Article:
It’s worth remembering the IOC is not just any other sporting body. The organisation demands significant public funding from the host countries that stage the games – for the Tokyo Olympics, this is estimated to be A$20.6 billion.

The contract between the IOC and host city is equally demanding.

Of particular note here is clause 71. It says that should any provision of the contract provide undue hardship for the Tokyo organising committee, which could not have been foreseen at the time of signing, it can request the IOC to consider “such changes as may be reasonable in the circumstances”.

The only caveat: these changes “shall not adversely effect the Games or the IOC.” Any changes are also at the ultimate discretion of the IOC, and it is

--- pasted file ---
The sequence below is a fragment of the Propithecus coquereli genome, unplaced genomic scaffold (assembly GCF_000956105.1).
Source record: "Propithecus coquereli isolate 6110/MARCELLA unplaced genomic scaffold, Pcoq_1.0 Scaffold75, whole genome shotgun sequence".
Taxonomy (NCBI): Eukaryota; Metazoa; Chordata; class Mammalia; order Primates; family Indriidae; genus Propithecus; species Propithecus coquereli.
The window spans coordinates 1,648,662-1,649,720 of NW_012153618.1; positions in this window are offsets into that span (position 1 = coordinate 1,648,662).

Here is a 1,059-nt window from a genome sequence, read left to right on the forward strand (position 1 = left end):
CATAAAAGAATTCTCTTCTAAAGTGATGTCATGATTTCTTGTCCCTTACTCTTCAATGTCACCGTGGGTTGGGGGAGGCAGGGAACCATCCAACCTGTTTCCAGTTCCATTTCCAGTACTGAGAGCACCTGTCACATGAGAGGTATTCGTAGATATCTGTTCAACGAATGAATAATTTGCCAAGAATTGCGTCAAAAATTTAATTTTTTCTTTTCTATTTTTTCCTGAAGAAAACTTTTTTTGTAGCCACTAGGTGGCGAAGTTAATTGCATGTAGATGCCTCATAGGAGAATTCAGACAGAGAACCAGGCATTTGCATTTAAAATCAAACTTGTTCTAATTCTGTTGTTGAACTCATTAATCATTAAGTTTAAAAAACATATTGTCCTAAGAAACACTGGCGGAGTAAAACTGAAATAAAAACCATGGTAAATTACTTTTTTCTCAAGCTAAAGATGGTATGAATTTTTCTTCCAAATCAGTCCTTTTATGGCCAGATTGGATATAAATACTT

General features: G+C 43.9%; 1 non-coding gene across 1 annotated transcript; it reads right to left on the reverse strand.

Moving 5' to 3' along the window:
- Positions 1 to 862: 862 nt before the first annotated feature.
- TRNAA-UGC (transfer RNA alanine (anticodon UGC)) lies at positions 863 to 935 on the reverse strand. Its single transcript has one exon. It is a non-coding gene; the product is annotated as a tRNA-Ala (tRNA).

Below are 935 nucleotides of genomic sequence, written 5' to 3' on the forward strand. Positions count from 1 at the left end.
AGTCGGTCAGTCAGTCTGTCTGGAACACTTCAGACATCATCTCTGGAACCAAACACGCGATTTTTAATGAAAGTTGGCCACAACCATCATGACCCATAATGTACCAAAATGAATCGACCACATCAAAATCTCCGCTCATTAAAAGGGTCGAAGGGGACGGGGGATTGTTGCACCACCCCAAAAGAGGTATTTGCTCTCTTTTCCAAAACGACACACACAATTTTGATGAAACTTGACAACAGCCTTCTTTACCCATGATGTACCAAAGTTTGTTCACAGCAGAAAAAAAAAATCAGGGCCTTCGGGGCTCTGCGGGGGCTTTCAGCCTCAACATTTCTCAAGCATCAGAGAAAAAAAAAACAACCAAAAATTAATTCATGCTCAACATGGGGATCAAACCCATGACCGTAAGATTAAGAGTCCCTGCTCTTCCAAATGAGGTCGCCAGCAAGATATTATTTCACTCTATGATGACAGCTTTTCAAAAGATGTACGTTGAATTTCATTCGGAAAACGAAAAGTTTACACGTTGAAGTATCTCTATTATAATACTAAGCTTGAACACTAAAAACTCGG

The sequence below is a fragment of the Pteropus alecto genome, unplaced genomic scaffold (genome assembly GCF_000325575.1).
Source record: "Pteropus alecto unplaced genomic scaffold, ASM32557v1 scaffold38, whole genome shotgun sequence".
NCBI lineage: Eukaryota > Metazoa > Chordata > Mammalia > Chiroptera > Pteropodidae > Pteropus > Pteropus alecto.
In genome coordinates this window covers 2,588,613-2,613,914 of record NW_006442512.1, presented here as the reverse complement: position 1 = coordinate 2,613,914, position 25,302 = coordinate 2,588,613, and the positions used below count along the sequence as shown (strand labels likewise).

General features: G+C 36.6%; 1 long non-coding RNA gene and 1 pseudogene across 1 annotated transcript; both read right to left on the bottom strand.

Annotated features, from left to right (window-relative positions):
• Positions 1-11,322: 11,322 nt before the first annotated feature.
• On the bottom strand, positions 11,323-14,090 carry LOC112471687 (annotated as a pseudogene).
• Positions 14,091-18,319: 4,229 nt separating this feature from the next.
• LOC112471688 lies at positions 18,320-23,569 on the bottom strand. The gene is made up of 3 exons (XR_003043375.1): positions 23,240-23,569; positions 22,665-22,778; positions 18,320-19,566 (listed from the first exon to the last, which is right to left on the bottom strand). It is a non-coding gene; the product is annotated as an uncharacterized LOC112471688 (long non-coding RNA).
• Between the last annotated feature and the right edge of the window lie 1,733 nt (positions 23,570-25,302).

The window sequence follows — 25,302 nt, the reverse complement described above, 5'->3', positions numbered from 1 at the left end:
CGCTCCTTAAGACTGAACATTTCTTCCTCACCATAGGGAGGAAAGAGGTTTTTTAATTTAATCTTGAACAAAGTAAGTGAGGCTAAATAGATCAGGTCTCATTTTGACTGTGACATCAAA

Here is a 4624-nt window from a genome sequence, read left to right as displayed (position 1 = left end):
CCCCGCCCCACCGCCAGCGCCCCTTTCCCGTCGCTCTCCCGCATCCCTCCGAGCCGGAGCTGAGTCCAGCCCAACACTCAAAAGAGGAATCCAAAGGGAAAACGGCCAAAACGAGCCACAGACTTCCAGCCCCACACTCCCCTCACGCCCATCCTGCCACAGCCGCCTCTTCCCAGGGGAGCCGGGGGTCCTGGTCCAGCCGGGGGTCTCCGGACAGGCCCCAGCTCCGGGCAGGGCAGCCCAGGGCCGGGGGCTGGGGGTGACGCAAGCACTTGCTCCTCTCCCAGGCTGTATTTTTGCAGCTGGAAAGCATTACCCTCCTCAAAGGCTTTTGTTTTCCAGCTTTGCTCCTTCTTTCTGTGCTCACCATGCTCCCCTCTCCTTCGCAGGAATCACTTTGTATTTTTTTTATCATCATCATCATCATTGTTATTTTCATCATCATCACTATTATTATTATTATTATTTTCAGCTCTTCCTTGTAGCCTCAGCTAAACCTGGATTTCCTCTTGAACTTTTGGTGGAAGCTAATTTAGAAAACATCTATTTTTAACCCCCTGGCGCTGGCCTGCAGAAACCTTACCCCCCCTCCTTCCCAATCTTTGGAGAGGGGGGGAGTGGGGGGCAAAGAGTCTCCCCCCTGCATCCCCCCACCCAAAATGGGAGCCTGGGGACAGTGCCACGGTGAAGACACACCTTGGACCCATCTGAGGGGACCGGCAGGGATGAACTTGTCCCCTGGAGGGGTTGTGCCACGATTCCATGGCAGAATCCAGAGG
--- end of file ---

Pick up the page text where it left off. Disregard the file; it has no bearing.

not obligated to consider, agree or otherwise accommodate such changes.

In short, the decision to cancel or postpone the games is ultimately one for the IOC. And, as other clauses in the contract make clear, any liabilities arising from a cancellation will be borne by the host city’s organising committee.

Why haven't the Olympics been cancelled from coronavirus? That's the A$20bn question Actor Gerard Butler took part in the abbreviated torch relay in Greece last week. Papadakis Press/Cover Images

What’s at stake commercially

Normally, when a sporting body is forced to cancel a match or suspend a season, it will have to implement cost-cutting measures to offset the loss of gate receipts, refunds for season passes and pre-paid tickets, and potentially, lost revenue from broadcast and sponsorship deals.